Under-staffed internal teams and a shortage of talent were selected as top concerns by 58 per cent of respondents, and there was a large jump compared to previous years in respondents noting ‘personal time constraints.’
Clijsen said this resource crunch inside funds was most likely a combination of additional work resulting largely from ESG regulatory requirements and ESG data issues, and resourcing not being at full capacity following the pandemic, against a backdrop of general labour shortages.
“Also, work-private split may have changed following Covid, [with] people feeling the need for more private time,” Clijsen said.
In Australia, asset owners have been tackling market uncertainty, greater internalisation and greater regulatory oversight while looking to build improved technology into their investment process, Lill said.
“The above has been happening during the pandemic, which in Australia has meant zero immigration of core skills, so the pressure on finding new skilled workforce has been acute,” Lill said. “Given the above, a lot of the pressure to change has been placed on leaders to deliver, and therein lies the time constraints challenge.”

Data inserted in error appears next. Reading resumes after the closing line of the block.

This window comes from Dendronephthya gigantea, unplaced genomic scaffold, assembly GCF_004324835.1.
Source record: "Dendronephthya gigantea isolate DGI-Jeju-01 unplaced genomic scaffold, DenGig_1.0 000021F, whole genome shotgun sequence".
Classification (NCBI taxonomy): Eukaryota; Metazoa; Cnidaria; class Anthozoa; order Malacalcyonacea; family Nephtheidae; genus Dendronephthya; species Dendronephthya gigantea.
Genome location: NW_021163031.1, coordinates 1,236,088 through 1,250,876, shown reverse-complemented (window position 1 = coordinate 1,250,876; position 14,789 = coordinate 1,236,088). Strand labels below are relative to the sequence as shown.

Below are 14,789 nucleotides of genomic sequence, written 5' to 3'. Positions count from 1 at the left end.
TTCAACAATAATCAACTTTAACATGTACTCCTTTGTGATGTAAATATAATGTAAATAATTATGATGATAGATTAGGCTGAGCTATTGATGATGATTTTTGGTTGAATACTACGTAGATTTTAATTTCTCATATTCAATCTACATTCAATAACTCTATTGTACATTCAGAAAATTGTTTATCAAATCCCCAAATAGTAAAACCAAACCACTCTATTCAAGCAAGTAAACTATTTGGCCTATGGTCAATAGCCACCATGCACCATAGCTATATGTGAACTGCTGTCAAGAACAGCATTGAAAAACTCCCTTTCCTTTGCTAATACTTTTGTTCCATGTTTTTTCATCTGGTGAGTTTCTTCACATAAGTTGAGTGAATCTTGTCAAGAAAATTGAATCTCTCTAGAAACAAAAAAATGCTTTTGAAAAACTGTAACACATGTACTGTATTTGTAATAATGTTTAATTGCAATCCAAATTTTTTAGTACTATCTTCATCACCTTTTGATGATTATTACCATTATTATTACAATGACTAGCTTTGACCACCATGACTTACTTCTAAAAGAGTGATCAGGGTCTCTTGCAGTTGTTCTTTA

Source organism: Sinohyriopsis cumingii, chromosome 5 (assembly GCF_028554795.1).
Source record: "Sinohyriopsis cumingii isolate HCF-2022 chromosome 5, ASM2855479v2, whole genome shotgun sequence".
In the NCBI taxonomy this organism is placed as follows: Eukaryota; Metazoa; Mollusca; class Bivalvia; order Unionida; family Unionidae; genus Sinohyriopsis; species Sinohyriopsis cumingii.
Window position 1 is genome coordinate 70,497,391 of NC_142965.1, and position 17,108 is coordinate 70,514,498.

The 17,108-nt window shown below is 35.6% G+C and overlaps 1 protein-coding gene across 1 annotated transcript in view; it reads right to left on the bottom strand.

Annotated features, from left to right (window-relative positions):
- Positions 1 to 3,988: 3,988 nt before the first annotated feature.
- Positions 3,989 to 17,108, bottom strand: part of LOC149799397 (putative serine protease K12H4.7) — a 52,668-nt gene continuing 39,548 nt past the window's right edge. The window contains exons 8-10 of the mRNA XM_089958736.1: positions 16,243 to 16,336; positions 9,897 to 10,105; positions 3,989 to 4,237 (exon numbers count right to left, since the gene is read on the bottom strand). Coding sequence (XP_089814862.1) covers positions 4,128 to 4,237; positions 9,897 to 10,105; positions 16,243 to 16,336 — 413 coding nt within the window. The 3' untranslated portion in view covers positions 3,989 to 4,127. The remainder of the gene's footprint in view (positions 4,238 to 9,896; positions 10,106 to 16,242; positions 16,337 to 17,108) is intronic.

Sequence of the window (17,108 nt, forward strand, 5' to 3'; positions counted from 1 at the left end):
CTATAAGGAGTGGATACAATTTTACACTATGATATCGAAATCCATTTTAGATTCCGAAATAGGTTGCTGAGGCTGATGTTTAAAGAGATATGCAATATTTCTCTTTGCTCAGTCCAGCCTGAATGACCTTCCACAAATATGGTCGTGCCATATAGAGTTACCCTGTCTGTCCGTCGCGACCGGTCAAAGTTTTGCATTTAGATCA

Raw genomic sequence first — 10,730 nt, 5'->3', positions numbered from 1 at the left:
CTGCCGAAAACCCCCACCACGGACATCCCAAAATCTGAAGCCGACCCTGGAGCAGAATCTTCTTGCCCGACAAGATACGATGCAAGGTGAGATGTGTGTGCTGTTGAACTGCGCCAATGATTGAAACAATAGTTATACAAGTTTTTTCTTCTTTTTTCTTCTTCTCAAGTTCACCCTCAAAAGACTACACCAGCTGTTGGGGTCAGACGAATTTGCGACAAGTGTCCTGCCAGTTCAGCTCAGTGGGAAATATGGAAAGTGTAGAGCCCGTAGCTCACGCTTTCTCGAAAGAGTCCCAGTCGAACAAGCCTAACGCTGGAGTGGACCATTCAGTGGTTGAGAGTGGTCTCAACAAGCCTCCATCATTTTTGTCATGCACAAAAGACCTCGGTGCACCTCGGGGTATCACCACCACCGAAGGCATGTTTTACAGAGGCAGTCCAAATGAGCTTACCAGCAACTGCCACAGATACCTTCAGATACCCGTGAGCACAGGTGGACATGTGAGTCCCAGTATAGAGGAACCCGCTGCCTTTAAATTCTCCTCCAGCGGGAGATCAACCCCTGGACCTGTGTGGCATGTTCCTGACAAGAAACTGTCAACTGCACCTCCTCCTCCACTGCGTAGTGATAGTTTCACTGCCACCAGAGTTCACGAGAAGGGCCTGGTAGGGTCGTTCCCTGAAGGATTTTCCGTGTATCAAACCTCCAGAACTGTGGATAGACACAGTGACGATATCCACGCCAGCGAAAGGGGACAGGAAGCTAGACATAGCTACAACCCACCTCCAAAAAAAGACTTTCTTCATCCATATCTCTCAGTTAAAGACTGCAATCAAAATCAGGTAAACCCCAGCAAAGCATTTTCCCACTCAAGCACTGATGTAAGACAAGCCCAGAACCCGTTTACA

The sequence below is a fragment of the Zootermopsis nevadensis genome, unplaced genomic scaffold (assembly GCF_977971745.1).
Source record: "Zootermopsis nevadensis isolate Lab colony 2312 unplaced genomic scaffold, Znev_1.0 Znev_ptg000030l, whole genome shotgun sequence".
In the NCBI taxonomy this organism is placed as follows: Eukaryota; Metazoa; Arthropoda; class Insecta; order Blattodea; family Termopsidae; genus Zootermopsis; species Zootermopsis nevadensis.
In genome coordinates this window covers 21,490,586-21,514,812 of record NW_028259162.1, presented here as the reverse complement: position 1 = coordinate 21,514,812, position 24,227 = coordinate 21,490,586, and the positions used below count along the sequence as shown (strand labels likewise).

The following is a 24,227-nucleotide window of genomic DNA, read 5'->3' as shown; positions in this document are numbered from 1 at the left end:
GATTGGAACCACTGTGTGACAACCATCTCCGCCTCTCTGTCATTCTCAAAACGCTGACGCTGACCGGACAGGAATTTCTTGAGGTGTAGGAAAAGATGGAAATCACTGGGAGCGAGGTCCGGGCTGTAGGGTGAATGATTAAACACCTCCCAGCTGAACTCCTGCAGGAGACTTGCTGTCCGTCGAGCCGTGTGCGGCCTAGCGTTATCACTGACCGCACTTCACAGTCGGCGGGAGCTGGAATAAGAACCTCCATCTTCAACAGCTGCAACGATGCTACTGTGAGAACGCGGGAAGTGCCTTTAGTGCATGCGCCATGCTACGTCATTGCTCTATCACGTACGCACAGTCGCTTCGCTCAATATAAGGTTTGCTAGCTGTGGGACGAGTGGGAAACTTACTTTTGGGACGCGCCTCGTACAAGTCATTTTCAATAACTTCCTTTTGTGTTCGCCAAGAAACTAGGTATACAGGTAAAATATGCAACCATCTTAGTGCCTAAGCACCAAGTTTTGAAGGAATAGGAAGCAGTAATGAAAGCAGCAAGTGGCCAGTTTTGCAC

Ailman noted a similar situation in the United States, noting “the pandemic experience made younger generations in particular think more about their career and lifestyles, and turnover has increased across the industry.”
But he also pointed to drastic changes to work habits driven by technology, notably how cell phones had “broken through the work/life boundary.”
“I have a pretty disciplined 8.00am to 5.00pm lifestyle but see staff doing work late at night, on weekends, I’m not asking them to do that but now that they’re at home, suddenly the…natural boundaries we used to have to help with work/life balance have disappeared,” Ailman said.
With the home now the office for many people, it will take “self-discipline and technology” to recognise the problems and return balance to peoples’ lives, he said.
With regards to flexible work arrangements, not a single respondent of the survey is running a fully remote operation anymore, with 40 per cent requiring their employees to be in the office 3-4 days a week and 35 per cent requiring 1-2 days. Most of the remainder have relatively flexible policies, with only 6 per cent requiring employees to be in the office 5 days a week.